Harmony Comet review – Premier Guitar
News followers might be surprised to learn that the Internet is not as good at separating myth from fiction as its early advocates and creators had promised. I remembered this state of affairs while sniffing feelings about vintage Harmony guitars and the complex, convoluted world of gold leaf pickups. Needless to say, there are a lot of strong opinions, from advocates who defend old Harmonys as underrated, to snobs who still see them as universally inferior, to the growing cult of gold leaf fanatics who sing their praises to heaven without even agreeing on what a gold leaf pickup is.
Why am I mentioning this in the context of reviewing a brand new Harmony instrument? Because the modern Harmony – now a division of BandLab Technologies – once again challenges myths and easy categorization in a way that might divide opinion, just like the old Harmony.
The American-made comet examined here is perfectly emblematic of the difficulty of reviving a brand and navigating these old myths. This is a beautifully built guitar, on par in terms of quality with many midrange and high end electrics. It’s a distinctive visual presence in a world of lookalikes. And it sounds great too, with inspiring, revolutionary and humbucking tones that inspire new musical directions as you play. For some, the name Harmony will likely conjure up pawn shops that could make the nearly $ 1,500 price tag hard to swallow. For more open-minded gamers, The Comet might be a tantalizing path away from the same old electric rut. I guess for those who spend real time with the comet, the latter scenario is much more likely.
The semi-hollow design of the comet does not slavishly adhere to any chapter in Harmony’s history. In fact, to my knowledge, there has never been a Harmony like the Comet. Although some have compared it to Harmony’s H72s, 75s and 77s of the 1960s, the lugs are a bit sharper and much smaller, reminiscent of Gibson’s ES-339 and some of the underrated semi-hollows of Vox from the early 2010s. There are many advantages to a semi-hollow guitar of this size. For starters, it’s very light, at around six pounds, which dramatically minimizes fatigue from gaming, standing or sitting. The slim profile also makes it effortless to hold the guitar.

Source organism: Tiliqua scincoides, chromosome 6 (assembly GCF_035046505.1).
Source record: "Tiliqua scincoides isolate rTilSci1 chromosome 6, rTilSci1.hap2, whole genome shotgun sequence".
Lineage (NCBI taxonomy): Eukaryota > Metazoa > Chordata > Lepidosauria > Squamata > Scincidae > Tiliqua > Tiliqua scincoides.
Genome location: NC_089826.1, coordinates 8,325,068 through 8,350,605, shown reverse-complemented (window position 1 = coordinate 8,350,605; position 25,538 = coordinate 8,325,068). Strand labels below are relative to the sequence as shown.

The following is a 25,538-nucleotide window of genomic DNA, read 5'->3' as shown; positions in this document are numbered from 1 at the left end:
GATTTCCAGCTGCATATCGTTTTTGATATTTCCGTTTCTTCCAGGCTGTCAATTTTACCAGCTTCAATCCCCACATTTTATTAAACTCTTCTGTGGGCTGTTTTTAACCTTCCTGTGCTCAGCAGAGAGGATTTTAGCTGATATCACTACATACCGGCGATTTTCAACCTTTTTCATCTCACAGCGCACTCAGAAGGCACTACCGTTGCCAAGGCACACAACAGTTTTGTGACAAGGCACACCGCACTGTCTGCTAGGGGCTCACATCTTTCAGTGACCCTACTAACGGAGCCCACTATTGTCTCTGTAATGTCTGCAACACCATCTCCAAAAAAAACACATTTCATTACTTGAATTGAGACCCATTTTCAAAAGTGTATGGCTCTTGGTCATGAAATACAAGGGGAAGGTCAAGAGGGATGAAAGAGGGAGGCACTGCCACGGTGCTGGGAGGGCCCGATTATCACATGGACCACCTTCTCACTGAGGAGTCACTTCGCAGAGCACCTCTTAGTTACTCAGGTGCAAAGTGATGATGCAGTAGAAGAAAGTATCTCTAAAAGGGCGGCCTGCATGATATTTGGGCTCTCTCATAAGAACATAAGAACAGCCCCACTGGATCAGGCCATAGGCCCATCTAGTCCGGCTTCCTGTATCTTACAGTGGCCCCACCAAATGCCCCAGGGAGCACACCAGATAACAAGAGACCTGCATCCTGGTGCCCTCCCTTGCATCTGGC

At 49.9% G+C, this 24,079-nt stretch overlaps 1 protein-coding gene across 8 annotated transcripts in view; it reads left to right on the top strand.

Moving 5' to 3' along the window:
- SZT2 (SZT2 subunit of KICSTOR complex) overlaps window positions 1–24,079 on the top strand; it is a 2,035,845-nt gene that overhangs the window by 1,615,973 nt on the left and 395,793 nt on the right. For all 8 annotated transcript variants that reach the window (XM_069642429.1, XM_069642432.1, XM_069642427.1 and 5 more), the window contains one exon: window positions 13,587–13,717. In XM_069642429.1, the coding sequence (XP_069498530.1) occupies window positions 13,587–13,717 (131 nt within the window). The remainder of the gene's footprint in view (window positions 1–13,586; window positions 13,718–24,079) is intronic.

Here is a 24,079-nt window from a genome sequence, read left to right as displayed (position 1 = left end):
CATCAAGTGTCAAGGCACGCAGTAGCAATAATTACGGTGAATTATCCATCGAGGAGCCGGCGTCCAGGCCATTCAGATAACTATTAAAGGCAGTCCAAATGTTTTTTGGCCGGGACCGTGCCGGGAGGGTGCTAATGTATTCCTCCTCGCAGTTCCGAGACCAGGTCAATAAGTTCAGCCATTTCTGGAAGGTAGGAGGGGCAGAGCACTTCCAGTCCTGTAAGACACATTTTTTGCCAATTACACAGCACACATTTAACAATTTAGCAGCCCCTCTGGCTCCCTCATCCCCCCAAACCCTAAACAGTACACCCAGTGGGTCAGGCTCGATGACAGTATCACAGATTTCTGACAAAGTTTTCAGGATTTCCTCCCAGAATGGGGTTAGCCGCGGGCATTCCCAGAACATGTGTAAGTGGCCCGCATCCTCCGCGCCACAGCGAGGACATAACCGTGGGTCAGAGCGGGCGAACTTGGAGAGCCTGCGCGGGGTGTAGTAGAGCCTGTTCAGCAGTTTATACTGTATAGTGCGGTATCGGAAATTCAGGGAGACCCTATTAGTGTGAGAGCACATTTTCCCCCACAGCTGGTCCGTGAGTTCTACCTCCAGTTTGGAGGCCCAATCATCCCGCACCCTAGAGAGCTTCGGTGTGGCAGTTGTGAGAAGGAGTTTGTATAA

If there’s one downside to lightness, it’s that there isn’t a lot of mass to counteract gravity working on the headstock. Throw the extra ounces of the locking tuners into this equation and you’ve got a guitar that’s a bit prone to neck plunge, depending on which strap you use. (My usual Ace-style straps exacerbated the problem, but a wider leather strap did a lot to offset the tendency to slip.)
Soaring on foil wings
The relatively compact dimensions and light weight of the Comet accentuate the already impressive playability of the guitar. Our review guitar came in with almost too low action, but once I made a few quick adjustments to the bridge and intonation, the Comet felt quick and responsive under my fingers. The 12 “radius, mid-sized frets and 25” scale all combine to give an almost Gibson-like feel, although the neck profile has more than a trace of Fender shape and finesse. For many players, this will be the perfect mix of ingredients. And aside from the tight cutaway making it difficult to access the higher frets, it tends to invite very exploratory play.